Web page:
After its simultaneous discovery by Frederick Scott Archer and Gustave le Gray in 1851, the collodion process for producing wet-plate negatives quickly superseded the earlier Daguerrotype and Calotype methods for capturing images. Glass Collodion negatives were more sensitive to light (meaning that they required shorter exposures) than either of the older processes and were capable of finer detail than the grainy paper negatives that were used for Calotypes. Continue reading
Thinking forward to the sort of work I’m likely to be producing during Identity and Place, I realise that there’s going to be quite a lot of photographing people who I don’t know. In the past, people have often asked why I want to take their picture and then, when I’ve said why, whether I have a card or some other proof that I’m not just some random idiot with a camera. It therefore seems a good idea to get some cards made up. Continue reading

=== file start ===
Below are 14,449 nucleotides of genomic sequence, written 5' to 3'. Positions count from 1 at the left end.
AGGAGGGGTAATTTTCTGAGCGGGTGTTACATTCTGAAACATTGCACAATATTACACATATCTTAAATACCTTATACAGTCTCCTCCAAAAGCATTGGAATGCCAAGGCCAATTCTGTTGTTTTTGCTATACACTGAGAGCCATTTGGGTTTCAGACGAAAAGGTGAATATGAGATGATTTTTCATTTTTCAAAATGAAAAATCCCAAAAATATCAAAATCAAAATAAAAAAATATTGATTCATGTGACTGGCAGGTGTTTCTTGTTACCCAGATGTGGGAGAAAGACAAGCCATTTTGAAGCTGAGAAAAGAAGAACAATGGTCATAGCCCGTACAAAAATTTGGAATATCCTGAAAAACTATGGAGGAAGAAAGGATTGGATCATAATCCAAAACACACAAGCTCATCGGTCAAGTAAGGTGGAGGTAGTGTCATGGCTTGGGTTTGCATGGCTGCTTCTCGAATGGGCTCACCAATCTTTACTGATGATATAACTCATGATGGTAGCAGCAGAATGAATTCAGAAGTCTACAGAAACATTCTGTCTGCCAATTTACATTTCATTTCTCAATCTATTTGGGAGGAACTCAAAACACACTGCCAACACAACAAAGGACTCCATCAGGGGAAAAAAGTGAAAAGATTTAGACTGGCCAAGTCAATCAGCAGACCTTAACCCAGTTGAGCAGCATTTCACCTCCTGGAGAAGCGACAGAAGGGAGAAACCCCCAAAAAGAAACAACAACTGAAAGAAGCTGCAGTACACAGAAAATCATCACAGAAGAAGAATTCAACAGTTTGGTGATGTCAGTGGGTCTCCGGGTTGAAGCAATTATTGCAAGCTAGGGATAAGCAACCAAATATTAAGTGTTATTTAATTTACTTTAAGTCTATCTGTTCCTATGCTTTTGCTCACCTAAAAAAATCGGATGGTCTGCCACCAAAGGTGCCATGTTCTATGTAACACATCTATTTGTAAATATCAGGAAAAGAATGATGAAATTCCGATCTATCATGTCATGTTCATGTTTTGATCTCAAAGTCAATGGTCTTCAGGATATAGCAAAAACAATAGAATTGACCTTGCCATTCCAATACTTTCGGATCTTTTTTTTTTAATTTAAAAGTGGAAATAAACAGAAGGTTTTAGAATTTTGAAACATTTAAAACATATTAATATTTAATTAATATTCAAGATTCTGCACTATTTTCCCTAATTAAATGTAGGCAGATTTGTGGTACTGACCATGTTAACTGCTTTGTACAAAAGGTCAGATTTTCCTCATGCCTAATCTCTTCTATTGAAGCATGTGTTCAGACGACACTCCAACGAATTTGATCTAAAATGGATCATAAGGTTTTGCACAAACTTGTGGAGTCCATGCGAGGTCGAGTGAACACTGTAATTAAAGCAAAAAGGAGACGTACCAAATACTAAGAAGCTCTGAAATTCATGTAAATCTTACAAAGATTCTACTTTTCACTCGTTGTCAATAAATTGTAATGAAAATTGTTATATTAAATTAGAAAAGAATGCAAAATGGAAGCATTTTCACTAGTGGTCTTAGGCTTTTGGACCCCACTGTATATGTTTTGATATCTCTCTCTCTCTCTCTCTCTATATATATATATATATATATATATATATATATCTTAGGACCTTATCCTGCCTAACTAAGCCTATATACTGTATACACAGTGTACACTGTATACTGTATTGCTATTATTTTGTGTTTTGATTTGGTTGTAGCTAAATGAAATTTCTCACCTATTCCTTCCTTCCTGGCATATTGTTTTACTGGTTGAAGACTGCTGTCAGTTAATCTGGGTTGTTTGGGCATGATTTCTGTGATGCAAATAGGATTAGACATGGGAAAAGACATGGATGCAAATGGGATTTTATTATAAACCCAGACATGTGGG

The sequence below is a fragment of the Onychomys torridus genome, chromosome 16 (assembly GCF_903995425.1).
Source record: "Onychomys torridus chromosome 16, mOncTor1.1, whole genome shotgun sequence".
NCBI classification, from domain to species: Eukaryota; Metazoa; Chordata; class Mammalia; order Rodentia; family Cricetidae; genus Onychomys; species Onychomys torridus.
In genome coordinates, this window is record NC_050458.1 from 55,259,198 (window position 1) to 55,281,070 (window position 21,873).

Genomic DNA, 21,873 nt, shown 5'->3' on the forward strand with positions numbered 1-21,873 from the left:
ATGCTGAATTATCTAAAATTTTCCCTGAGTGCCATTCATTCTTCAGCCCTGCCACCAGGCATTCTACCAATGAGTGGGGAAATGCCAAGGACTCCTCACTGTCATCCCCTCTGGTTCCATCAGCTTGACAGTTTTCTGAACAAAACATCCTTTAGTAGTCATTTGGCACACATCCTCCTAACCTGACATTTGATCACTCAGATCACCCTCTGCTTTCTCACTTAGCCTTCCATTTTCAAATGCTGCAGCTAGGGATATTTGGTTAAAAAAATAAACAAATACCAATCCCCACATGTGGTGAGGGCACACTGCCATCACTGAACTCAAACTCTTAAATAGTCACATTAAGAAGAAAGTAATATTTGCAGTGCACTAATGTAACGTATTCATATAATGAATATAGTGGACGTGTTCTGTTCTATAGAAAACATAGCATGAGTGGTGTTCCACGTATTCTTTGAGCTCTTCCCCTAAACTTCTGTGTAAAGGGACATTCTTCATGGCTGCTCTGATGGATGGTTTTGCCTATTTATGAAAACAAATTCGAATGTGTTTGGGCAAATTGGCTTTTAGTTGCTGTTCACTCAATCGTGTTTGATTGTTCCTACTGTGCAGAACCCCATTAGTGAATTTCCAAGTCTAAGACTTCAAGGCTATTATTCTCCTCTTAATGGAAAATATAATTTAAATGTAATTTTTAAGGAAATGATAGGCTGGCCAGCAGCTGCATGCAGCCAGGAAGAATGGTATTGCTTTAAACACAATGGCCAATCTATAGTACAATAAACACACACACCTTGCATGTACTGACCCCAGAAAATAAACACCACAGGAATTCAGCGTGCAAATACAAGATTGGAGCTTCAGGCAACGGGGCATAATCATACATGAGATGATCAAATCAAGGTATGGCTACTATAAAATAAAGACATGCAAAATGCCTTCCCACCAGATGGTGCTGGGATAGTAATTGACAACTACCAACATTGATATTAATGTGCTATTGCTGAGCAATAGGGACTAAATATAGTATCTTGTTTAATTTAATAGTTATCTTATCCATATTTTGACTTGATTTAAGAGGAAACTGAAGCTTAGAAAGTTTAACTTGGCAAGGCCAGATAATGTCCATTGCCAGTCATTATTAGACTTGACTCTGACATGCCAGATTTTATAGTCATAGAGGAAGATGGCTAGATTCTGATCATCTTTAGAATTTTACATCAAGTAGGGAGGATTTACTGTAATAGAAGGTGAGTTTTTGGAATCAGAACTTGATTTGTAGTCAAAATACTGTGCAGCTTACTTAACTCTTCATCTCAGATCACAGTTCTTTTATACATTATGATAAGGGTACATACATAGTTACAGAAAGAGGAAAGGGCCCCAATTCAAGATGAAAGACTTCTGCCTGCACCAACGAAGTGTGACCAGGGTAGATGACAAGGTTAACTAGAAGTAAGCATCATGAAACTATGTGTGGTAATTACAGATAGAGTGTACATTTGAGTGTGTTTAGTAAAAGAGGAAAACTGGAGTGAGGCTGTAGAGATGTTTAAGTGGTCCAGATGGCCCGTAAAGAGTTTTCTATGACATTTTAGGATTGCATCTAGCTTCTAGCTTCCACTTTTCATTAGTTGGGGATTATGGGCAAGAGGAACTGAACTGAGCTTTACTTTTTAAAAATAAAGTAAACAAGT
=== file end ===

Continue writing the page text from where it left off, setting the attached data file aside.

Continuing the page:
‘[Showing] the relationship between the past and the present […] so it’s not just “the past is over here and the present is over here” and that is it’
– Nicky Bird, interviewed on video for the Stills Centre of Photography in Edinburgh
While I was doing some reading on Nikki Bird for part 5 of C&N (around Question for Seller), I came across a later piece called Beneath the Surface, where Bird had worked with people whose part of Scotland had been “wiped away” to combine their photographs with up to date pictures of the places in the pictures. At the time when she first started thinking about this, she had been involved with an archaeological dig in Edinburgh.
Bugger! I thought. Continue reading